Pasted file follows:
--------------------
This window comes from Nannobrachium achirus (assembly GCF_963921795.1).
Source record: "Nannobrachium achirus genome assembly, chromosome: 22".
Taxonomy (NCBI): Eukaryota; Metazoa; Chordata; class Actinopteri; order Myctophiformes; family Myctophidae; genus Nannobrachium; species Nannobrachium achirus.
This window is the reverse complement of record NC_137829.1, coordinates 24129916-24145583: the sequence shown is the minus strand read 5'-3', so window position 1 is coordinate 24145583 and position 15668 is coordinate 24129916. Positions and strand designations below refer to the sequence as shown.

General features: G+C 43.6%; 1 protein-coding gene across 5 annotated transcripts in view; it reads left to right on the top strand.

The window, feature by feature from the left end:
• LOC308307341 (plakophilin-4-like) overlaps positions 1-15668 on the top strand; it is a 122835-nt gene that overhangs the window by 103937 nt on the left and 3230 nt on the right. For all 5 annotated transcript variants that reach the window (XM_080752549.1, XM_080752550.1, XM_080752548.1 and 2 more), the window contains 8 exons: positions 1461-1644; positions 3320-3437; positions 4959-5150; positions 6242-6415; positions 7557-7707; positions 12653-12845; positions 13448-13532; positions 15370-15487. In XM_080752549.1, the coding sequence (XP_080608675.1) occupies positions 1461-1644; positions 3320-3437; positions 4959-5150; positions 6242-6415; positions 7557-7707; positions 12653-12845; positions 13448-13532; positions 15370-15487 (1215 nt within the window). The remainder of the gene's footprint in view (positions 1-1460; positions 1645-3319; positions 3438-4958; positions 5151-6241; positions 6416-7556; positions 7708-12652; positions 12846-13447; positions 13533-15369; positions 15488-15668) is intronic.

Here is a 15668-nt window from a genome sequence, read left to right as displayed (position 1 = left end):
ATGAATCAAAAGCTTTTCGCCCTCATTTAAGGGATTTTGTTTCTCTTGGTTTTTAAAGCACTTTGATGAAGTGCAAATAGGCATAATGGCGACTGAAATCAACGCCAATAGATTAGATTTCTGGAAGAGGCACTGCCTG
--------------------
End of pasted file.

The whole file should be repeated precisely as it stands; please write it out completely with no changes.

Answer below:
This window comes from Nannobrachium achirus (assembly GCF_963921795.1).
Source record: "Nannobrachium achirus genome assembly, chromosome: 22".
Taxonomy (NCBI): Eukaryota; Metazoa; Chordata; class Actinopteri; order Myctophiformes; family Myctophidae; genus Nannobrachium; species Nannobrachium achirus.
This window is the reverse complement of record NC_137829.1, coordinates 24129916-24145583: the sequence shown is the minus strand read 5'-3', so window position 1 is coordinate 24145583 and position 15668 is coordinate 24129916. Positions and strand designations below refer to the sequence as shown.

General features: G+C 43.6%; 1 protein-coding gene across 5 annotated transcripts in view; it reads left to right on the top strand.

The window, feature by feature from the left end:
• LOC308307341 (plakophilin-4-like) overlaps positions 1-15668 on the top strand; it is a 122835-nt gene that overhangs the window by 103937 nt on the left and 3230 nt on the right. For all 5 annotated transcript variants that reach the window (XM_080752549.1, XM_080752550.1, XM_080752548.1 and 2 more), the window contains 8 exons: positions 1461-1644; positions 3320-3437; positions 4959-5150; positions 6242-6415; positions 7557-7707; positions 12653-12845; positions 13448-13532; positions 15370-15487. In XM_080752549.1, the coding sequence (XP_080608675.1) occupies positions 1461-1644; positions 3320-3437; positions 4959-5150; positions 6242-6415; positions 7557-7707; positions 12653-12845; positions 13448-13532; positions 15370-15487 (1215 nt within the window). The remainder of the gene's footprint in view (positions 1-1460; positions 1645-3319; positions 3438-4958; positions 5151-6241; positions 6416-7556; positions 7708-12652; positions 12846-13447; positions 13533-15369; positions 15488-15668) is intronic.

Here is a 15668-nt window from a genome sequence, read left to right as displayed (position 1 = left end):
ATGAATCAAAAGCTTTTCGCCCTCATTTAAGGGATTTTGTTTCTCTTGGTTTTTAAAGCACTTTGATGAAGTGCAAATAGGCATAATGGCGACTGAAATCAACGCCAATAGATTAGATTTCTGGAAGAGGCACTGCCTG